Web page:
Huge hearts and 52-Hertz



The past few months I've been down a blow hole (that sounds weird, but I wanted to think of it has a rabbit hole...) about whales. Obsessed with documentaries about them and listen to their songs before bed. I want to be near them under the water or scanning the water for signs of them.


The human relationship to whales for some reason feels more important than ever, as if they are holding the evolution of Earth itself. And I want them to tell me what's happening and how to help. Or perhaps I want to feel with them, like the blue whale who has the largest heart of any creature we know of, weighing in at 400 pounds and can be detected 2 miles away.


We know whales feel deeply, just like humans. I will never forget the story of the whale Tahlequah who carried her dead calf for 17 days. Of course whales would feel loneliness if they feel grief? That same year a record number of whales washed up along the California coast. I remember walking along Ocean Beach and weeping at the sight of thousand pound blue whale on the shore unsure what to do with the grief I felt about its death. Something about whales helps me feel more, perhaps it's their strange songs I can't understand...and sometimes they can't even understand their own. As the case with the Loneliest Whale, a soul whose tale/tale continues to intrigue and inspire the human animal world.


In 1989 the Navy detected a sound from under the ocean they had never heard before. Years later it was believed to be a whale, now known as the Loneliest Whale--aka the 52-Hertz Whale. Nicknamed for their song at 52-hertz, a frequency three times higher than other whales, scientists believe the whale had been roaming the oceans alone for decades because no other whales could hear its call.


I first heard about the Loneliest Whale around 7 years ago when a friend showed me a video about it and I heard its song. A hybrid of fin and blue whale with a siren song, so different from other whales they couldn't hear them. Overcome with sadness, I wept at the image of a whale roaming the oceans alone for decades. The devastation of that kind of loneliness seemed unimaginable...to constantly call out and have no one hear you.


This sad story perhaps reflects the worst nightmare for so many, loneliness that lasts a lifetime and not just during a pandemic. To not be heard nor seen by anyone, to be the consummate outsider. Of course this story requires us to examine our own projections onto this being to avoid anthropomorphizing too much. Though we know whales exist in complex communities of sound. Communities and families that originated 50 million years ago and some of the oldest creatures on Earth.


When I saw a new documentary about The Loneliest Whale, executive produced by Leo DiCaprio I was hesitant, worried the sadness would overtake me. Something I hadn't realized before was that no one had actually seen this whale, only heard its song using U.S. Navy underwater systems. The film attempts o find this lost and lonely soul and attempts a massive undertaking to find this untracked and unseen whale in the vast ocean along the coast of California. The crew instead discovers something even more fascinating than the whale itself.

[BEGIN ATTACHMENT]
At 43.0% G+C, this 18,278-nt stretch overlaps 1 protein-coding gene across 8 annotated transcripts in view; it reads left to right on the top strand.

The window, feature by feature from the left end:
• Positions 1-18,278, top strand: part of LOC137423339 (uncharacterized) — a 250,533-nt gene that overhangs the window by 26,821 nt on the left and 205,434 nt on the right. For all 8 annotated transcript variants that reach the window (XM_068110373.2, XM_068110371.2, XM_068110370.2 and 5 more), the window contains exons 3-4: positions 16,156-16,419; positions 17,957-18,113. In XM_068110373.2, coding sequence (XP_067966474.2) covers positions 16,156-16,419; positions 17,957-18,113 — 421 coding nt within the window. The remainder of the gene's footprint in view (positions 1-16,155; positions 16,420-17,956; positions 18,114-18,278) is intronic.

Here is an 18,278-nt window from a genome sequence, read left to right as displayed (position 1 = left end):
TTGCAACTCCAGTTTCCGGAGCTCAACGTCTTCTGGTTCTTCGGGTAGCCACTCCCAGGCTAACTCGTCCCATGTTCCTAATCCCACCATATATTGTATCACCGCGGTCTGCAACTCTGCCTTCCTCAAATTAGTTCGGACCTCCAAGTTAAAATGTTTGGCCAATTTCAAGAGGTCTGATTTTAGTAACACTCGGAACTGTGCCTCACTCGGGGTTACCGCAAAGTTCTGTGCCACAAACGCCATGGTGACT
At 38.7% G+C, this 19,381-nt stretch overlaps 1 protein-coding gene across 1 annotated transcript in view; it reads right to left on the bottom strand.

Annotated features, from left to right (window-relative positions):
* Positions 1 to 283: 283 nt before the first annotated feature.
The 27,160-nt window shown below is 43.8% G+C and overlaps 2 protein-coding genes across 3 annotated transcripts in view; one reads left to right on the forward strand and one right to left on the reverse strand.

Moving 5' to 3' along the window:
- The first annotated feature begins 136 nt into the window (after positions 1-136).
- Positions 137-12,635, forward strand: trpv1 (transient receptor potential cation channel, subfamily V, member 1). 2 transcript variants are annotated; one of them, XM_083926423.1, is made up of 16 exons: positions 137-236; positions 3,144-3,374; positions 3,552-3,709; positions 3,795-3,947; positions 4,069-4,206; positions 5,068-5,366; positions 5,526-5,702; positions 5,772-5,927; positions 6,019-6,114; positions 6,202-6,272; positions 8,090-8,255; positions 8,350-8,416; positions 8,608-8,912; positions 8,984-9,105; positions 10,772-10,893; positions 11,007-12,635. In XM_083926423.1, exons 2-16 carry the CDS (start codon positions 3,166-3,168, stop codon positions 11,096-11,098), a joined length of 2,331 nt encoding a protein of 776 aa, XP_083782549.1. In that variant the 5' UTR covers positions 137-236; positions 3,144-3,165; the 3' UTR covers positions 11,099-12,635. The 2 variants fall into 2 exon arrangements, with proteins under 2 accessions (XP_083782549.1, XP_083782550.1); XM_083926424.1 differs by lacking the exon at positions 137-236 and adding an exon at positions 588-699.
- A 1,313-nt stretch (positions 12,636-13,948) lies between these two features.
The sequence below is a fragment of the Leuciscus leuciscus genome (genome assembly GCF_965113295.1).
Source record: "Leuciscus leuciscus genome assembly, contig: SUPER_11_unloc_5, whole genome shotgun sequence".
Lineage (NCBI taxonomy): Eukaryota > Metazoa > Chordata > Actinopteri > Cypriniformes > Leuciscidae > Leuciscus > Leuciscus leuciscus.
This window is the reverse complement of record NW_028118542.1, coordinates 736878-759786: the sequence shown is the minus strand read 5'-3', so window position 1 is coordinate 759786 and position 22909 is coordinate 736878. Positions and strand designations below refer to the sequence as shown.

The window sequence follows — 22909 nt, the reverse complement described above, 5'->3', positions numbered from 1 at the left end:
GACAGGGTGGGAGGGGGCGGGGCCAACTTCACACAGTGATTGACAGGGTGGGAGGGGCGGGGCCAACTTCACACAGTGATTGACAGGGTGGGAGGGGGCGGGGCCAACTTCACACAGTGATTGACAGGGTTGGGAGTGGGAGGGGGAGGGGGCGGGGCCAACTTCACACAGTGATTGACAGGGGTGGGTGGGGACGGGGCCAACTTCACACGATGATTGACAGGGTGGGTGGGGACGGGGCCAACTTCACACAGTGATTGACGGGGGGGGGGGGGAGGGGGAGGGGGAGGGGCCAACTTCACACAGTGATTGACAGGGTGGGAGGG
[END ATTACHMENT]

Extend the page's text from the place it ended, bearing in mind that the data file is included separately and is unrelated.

After a 10-day search in the ocean coastline, when it seemed the story was over...a 52-hertz frequency sound was found in two different locations. Meaning two separate whales were now making the same sound. The implications of turning this once devastating discovery into a revolutionary revelation changing everything scientists thought we knew about this ocean creature. While it isn’t entirely clear yet what this information means and the film certainly leaves it open for interpretation. The takeaways point to a sense of relief that this whale has a friend, or a partner, after all. Or perhaps that it’s possible for life to evolve towards connection and synchronization even in the seemingly endless ocean.


I also watched the documentary Fathom on Apple TV, with a scientist attempting to understand how whale song spreads across the ocean. Because it's possible the Lonely Whale team actually found a group of hybrid whales, communicating with this unique frequency. Perhaps the 52-Hertz whale may be a member of this group and sometimes takes off and does it's own thing. Maybe other groups of this type of whale exist all over the world and the song is spreading.


Either way, the Loneliest Whale needs a new name, a soul who is teaching us about our assumptions of connection and evolution. It maybe isn't so lonely afterall, so perhaps neither are wel.
















Perhaps a genetic deviation destined to extinction, we don't know if other whales can hear this outsider who stands out. WE don't know if it can hear others.


Assumptions abou gender, bc usually male whales sing, but this is unclear. last recorded in 2004,


research it is higher pitched and changing calls becuase of sea noise pollution